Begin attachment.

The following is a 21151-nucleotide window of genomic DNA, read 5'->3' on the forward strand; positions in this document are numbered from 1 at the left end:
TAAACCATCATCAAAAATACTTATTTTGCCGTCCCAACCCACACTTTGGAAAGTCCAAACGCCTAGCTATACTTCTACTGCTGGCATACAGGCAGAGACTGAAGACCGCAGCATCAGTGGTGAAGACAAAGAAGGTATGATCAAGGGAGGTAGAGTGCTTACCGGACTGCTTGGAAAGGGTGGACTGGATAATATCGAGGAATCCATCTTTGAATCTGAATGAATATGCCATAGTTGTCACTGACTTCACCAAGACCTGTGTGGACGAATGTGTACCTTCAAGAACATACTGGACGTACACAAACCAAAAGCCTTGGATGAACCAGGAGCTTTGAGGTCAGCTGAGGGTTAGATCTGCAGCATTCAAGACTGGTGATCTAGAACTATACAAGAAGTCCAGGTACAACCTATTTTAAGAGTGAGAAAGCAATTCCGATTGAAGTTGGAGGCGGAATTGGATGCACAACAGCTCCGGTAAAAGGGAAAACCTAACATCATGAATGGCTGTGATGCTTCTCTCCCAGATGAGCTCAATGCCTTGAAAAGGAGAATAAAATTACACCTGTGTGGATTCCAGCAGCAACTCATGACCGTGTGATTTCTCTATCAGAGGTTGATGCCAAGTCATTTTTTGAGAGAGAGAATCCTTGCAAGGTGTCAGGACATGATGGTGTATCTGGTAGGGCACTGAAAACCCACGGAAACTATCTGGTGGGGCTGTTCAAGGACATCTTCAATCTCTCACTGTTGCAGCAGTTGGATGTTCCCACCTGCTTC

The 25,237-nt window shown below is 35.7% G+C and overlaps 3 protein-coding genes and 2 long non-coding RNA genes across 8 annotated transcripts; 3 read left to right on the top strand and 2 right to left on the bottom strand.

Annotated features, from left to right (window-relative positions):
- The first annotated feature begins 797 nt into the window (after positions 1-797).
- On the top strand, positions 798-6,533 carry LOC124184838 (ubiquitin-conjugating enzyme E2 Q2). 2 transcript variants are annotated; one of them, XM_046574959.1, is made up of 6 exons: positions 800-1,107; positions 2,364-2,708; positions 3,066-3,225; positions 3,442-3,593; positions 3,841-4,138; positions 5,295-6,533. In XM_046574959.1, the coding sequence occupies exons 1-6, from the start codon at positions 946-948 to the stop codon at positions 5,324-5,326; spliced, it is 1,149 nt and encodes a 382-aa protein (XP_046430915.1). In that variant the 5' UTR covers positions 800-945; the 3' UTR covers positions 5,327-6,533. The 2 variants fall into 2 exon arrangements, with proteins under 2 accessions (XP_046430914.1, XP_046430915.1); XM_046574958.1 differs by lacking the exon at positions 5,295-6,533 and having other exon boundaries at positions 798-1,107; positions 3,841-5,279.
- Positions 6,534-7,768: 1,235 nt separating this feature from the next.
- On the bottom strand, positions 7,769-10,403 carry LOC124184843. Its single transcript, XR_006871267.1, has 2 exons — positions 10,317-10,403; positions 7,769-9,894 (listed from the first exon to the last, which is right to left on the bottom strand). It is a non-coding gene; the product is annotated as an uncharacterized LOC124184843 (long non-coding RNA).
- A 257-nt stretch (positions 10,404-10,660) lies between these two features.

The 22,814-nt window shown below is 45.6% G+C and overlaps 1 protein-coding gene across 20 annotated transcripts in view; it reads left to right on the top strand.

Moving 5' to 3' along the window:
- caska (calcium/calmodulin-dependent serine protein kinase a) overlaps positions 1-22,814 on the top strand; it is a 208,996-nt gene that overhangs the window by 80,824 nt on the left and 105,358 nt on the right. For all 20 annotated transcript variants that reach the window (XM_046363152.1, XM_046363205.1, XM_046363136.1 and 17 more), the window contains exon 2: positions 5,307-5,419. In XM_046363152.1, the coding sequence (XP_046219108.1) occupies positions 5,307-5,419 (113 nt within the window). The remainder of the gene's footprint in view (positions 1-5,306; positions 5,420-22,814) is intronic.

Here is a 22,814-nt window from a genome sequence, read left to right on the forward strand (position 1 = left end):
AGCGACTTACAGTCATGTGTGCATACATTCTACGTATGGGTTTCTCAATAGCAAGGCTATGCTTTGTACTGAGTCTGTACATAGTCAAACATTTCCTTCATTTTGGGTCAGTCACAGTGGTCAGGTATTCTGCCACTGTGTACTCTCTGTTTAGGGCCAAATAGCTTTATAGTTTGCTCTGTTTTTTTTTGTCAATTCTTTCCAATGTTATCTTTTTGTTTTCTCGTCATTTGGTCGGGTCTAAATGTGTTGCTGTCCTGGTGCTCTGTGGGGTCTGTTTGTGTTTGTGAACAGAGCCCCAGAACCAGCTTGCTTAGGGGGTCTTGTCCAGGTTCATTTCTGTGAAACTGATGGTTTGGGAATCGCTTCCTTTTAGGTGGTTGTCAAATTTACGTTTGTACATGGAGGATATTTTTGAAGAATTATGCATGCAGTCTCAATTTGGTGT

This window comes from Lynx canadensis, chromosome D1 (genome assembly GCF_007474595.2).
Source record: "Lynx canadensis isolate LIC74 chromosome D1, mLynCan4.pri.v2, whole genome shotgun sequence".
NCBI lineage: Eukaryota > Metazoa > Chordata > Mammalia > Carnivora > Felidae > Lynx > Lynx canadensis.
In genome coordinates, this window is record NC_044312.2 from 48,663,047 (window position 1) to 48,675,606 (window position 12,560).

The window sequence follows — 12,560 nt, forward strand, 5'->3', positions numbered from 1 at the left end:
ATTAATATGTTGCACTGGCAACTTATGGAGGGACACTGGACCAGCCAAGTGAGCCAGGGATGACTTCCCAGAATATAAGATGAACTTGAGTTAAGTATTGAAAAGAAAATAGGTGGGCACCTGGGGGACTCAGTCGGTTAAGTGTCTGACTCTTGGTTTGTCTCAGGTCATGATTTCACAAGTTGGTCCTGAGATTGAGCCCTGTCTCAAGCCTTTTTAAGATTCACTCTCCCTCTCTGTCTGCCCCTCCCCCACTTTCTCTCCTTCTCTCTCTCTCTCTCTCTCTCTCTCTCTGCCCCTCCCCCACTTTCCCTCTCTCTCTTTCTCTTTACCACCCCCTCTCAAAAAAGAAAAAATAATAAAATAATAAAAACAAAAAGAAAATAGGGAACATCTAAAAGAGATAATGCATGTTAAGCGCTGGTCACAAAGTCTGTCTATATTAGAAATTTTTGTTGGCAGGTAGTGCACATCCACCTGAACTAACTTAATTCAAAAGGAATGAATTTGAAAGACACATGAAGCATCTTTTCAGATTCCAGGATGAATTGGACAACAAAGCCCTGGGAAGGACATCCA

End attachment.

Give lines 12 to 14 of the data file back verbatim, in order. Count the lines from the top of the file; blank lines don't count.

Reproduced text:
- caska (calcium/calmodulin-dependent serine protein kinase a) overlaps positions 1-22,814 on the top strand; it is a 208,996-nt gene that overhangs the window by 80,824 nt on the left and 105,358 nt on the right. For all 20 annotated transcript variants that reach the window (XM_046363152.1, XM_046363205.1, XM_046363136.1 and 17 more), the window contains exon 2: positions 5,307-5,419. In XM_046363152.1, the coding sequence (XP_046219108.1) occupies positions 5,307-5,419 (113 nt within the window). The remainder of the gene's footprint in view (positions 1-5,306; positions 5,420-22,814) is intronic.

Here is a 22,814-nt window from a genome sequence, read left to right on the forward strand (position 1 = left end):
AGCGACTTACAGTCATGTGTGCATACATTCTACGTATGGGTTTCTCAATAGCAAGGCTATGCTTTGTACTGAGTCTGTACATAGTCAAACATTTCCTTCATTTTGGGTCAGTCACAGTGGTCAGGTATTCTGCCACTGTGTACTCTCTGTTTAGGGCCAAATAGCTTTATAGTTTGCTCTGTTTTTTTTTGTCAATTCTTTCCAATGTTATCTTTTTGTTTTCTCGTCATTTGGTCGGGTCTAAATGTGTTGCTGTCCTGGTGCTCTGTGGGGTCTGTTTGTGTTTGTGAACAGAGCCCCAGAACCAGCTTGCTTAGGGGGTCTTGTCCAGGTTCATTTCTGTGAAACTGATGGTTTGGGAATCGCTTCCTTTTAGGTGGTTGTCAAATTTACGTTTGTACATGGAGGATATTTTTGAAGAATTATGCATGCAGTCTCAATTTGGTGT